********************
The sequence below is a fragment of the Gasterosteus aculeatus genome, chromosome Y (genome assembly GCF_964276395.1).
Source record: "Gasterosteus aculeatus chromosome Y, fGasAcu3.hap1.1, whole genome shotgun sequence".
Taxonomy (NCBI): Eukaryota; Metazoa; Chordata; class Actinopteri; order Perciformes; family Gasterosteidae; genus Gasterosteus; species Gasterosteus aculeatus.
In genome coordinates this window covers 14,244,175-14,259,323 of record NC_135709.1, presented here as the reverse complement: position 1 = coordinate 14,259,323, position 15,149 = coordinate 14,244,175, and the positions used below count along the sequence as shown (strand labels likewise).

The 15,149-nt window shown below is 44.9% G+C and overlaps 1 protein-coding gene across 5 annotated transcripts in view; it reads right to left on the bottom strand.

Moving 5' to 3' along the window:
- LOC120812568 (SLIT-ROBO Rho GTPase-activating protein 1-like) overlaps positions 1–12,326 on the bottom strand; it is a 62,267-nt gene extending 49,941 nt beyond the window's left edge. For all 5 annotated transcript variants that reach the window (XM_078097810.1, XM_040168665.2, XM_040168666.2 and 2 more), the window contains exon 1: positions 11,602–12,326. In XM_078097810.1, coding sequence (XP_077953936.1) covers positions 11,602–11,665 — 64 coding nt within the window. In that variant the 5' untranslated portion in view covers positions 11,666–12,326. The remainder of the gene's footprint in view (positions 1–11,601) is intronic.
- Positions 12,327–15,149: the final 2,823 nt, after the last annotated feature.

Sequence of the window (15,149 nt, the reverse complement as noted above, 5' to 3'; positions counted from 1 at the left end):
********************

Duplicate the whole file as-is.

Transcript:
The sequence below is a fragment of the Gasterosteus aculeatus genome, chromosome Y (genome assembly GCF_964276395.1).
Source record: "Gasterosteus aculeatus chromosome Y, fGasAcu3.hap1.1, whole genome shotgun sequence".
Taxonomy (NCBI): Eukaryota; Metazoa; Chordata; class Actinopteri; order Perciformes; family Gasterosteidae; genus Gasterosteus; species Gasterosteus aculeatus.
In genome coordinates this window covers 14,244,175-14,259,323 of record NC_135709.1, presented here as the reverse complement: position 1 = coordinate 14,259,323, position 15,149 = coordinate 14,244,175, and the positions used below count along the sequence as shown (strand labels likewise).

The 15,149-nt window shown below is 44.9% G+C and overlaps 1 protein-coding gene across 5 annotated transcripts in view; it reads right to left on the bottom strand.

Moving 5' to 3' along the window:
- LOC120812568 (SLIT-ROBO Rho GTPase-activating protein 1-like) overlaps positions 1–12,326 on the bottom strand; it is a 62,267-nt gene extending 49,941 nt beyond the window's left edge. For all 5 annotated transcript variants that reach the window (XM_078097810.1, XM_040168665.2, XM_040168666.2 and 2 more), the window contains exon 1: positions 11,602–12,326. In XM_078097810.1, coding sequence (XP_077953936.1) covers positions 11,602–11,665 — 64 coding nt within the window. In that variant the 5' untranslated portion in view covers positions 11,666–12,326. The remainder of the gene's footprint in view (positions 1–11,601) is intronic.
- Positions 12,327–15,149: the final 2,823 nt, after the last annotated feature.

Sequence of the window (15,149 nt, the reverse complement as noted above, 5' to 3'; positions counted from 1 at the left end):